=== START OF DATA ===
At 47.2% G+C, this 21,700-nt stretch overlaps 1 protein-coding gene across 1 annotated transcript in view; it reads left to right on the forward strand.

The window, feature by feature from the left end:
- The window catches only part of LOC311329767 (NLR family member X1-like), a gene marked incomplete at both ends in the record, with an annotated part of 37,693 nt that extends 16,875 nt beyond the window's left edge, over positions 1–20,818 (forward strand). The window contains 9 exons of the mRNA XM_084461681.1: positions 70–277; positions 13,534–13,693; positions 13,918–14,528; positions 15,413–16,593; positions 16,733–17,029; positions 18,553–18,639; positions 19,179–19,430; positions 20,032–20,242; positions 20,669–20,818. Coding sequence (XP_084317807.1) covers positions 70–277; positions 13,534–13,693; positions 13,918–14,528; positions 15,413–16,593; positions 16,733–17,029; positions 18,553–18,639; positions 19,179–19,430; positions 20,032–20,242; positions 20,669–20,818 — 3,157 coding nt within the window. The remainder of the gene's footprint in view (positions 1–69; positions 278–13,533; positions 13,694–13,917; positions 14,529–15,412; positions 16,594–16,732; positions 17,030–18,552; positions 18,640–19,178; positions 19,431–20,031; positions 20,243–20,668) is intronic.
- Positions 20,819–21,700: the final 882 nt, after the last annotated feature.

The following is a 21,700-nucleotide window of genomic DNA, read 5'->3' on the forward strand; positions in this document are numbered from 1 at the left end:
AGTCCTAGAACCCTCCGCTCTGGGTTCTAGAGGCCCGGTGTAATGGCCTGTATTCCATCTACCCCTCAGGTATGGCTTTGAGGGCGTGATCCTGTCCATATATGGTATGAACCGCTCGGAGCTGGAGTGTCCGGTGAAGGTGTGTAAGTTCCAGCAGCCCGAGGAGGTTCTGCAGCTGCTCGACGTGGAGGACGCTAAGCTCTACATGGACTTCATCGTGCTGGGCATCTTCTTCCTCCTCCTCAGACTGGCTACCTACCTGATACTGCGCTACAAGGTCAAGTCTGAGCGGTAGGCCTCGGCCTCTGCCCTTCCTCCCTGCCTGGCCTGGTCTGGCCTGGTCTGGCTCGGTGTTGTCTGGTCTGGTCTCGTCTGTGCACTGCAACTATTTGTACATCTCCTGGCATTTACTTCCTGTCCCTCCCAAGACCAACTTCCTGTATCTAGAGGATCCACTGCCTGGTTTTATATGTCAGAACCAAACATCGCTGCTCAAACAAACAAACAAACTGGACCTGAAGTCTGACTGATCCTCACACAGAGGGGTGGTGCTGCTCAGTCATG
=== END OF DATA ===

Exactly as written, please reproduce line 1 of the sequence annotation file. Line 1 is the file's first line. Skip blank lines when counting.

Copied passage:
At 47.2% G+C, this 21,700-nt stretch overlaps 1 protein-coding gene across 1 annotated transcript in view; it reads left to right on the forward strand.